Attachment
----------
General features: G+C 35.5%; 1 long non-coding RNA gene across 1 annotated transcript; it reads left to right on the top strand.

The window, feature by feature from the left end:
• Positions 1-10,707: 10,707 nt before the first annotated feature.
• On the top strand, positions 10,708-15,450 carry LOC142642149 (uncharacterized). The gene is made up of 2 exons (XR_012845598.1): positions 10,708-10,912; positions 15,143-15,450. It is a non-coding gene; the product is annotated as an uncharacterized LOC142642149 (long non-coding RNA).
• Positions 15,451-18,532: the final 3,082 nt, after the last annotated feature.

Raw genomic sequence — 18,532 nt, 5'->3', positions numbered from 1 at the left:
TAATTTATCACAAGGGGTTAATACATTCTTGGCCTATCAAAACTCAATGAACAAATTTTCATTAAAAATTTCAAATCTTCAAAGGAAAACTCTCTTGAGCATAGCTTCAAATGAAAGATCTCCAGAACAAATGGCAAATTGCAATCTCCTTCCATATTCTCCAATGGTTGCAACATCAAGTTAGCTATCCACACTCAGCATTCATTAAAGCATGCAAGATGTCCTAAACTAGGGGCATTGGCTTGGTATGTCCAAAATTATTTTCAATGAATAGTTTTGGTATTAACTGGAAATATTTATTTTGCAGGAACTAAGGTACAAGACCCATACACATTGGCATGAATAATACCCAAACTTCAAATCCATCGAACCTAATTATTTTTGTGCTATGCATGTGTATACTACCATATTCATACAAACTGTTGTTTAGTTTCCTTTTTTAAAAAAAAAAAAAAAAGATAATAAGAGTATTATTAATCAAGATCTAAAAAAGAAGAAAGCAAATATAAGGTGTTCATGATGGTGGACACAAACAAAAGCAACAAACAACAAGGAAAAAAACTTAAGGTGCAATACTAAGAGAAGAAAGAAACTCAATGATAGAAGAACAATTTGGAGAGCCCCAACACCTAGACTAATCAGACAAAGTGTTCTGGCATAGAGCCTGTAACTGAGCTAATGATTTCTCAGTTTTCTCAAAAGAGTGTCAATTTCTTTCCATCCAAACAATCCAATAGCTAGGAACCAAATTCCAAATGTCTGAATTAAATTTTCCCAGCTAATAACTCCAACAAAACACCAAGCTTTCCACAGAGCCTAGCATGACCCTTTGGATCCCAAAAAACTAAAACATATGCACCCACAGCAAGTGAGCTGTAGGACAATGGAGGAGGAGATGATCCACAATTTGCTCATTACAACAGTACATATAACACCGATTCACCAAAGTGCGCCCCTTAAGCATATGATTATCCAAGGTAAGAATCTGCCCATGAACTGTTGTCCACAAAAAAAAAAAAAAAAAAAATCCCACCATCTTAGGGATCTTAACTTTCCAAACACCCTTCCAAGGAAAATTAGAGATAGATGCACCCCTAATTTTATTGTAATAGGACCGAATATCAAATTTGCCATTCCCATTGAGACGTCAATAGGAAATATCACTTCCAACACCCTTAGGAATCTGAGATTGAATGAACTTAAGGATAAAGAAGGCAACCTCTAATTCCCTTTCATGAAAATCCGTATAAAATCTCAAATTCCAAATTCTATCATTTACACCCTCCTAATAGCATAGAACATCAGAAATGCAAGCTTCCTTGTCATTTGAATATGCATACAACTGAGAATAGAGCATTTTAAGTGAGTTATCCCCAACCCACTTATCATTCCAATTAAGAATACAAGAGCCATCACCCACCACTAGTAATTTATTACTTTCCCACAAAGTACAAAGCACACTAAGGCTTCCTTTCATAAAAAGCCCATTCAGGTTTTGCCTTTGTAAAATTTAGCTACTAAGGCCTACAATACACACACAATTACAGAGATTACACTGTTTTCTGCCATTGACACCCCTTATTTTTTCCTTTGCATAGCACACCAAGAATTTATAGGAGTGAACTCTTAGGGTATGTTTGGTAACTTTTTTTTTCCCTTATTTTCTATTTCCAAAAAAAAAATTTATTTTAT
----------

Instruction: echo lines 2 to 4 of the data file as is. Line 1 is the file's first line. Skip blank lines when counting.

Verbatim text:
The window, feature by feature from the left end:
• Positions 1-10,707: 10,707 nt before the first annotated feature.
• On the top strand, positions 10,708-15,450 carry LOC142642149 (uncharacterized). The gene is made up of 2 exons (XR_012845598.1): positions 10,708-10,912; positions 15,143-15,450. It is a non-coding gene; the product is annotated as an uncharacterized LOC142642149 (long non-coding RNA).